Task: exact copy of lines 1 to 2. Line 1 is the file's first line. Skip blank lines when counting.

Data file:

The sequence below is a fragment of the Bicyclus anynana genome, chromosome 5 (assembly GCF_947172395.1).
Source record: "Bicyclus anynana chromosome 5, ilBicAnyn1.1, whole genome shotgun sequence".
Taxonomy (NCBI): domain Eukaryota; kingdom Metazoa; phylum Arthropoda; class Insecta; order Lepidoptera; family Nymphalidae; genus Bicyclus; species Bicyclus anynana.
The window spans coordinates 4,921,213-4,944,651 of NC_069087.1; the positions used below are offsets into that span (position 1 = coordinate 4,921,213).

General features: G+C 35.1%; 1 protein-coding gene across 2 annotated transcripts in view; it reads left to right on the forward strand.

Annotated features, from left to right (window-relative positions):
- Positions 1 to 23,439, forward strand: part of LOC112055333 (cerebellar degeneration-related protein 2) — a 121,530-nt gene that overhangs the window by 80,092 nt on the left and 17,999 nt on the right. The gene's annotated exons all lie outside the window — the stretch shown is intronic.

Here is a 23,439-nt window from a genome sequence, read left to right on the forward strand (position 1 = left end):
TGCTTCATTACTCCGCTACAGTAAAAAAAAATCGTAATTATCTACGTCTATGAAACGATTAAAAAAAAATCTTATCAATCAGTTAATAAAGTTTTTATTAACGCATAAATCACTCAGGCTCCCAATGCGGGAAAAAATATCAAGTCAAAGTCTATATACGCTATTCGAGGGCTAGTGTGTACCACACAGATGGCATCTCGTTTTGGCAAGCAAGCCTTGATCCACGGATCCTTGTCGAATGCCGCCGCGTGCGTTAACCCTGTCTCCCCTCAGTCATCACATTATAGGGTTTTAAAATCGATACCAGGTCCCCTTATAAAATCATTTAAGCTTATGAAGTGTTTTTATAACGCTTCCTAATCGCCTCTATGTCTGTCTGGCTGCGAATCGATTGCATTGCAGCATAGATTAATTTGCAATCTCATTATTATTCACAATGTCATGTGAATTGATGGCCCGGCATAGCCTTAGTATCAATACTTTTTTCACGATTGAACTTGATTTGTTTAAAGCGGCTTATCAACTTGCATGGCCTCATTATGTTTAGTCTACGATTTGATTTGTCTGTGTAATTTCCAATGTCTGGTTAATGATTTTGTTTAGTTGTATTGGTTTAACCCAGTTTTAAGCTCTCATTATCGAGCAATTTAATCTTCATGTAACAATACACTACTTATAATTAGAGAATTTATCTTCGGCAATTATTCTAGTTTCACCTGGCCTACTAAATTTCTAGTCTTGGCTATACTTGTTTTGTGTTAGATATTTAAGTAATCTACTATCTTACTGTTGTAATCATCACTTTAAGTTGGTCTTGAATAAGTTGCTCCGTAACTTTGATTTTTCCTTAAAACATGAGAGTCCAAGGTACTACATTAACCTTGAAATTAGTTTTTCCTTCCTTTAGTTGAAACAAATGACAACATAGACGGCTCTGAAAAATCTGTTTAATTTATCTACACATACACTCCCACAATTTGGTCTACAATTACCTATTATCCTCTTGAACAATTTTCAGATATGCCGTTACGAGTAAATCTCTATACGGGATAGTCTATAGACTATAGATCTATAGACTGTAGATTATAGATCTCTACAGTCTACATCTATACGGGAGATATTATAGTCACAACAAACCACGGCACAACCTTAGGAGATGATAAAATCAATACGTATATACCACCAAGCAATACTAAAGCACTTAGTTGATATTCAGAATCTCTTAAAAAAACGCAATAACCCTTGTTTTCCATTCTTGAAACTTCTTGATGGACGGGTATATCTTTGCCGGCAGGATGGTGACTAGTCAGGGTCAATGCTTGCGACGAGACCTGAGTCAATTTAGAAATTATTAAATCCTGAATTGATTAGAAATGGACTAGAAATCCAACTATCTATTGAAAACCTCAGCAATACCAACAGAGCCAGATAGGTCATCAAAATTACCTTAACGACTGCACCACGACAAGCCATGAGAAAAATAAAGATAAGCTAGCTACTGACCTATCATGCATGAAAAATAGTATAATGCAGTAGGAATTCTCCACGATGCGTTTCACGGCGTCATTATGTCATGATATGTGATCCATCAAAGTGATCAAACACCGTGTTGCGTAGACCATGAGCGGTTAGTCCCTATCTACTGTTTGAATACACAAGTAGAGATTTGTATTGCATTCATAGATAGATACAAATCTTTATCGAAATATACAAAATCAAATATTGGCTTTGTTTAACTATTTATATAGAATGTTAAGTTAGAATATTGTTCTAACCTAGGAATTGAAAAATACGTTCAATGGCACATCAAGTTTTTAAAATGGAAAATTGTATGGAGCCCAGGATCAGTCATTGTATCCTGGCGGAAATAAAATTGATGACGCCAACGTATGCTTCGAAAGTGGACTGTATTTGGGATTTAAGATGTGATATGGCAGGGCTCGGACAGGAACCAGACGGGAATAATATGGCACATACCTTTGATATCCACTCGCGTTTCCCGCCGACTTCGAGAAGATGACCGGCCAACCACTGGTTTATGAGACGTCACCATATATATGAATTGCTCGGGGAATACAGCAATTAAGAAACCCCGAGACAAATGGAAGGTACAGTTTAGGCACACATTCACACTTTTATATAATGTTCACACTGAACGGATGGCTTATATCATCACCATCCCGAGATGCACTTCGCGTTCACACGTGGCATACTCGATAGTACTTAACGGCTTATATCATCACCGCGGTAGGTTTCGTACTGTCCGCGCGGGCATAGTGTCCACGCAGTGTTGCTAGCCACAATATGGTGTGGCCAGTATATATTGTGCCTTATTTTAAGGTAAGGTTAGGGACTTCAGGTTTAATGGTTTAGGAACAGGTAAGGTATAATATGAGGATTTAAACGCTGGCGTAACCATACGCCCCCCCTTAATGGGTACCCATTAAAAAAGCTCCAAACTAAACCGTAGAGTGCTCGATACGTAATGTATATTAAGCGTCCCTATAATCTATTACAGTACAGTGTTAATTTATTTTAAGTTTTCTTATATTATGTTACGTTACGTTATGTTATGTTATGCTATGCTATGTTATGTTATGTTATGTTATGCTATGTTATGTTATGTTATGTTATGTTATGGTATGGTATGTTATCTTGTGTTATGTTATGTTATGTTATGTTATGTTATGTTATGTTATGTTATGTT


The sequence below is a fragment of the Bicyclus anynana genome, chromosome 5 (assembly GCF_947172395.1).
Source record: "Bicyclus anynana chromosome 5, ilBicAnyn1.1, whole genome shotgun sequence".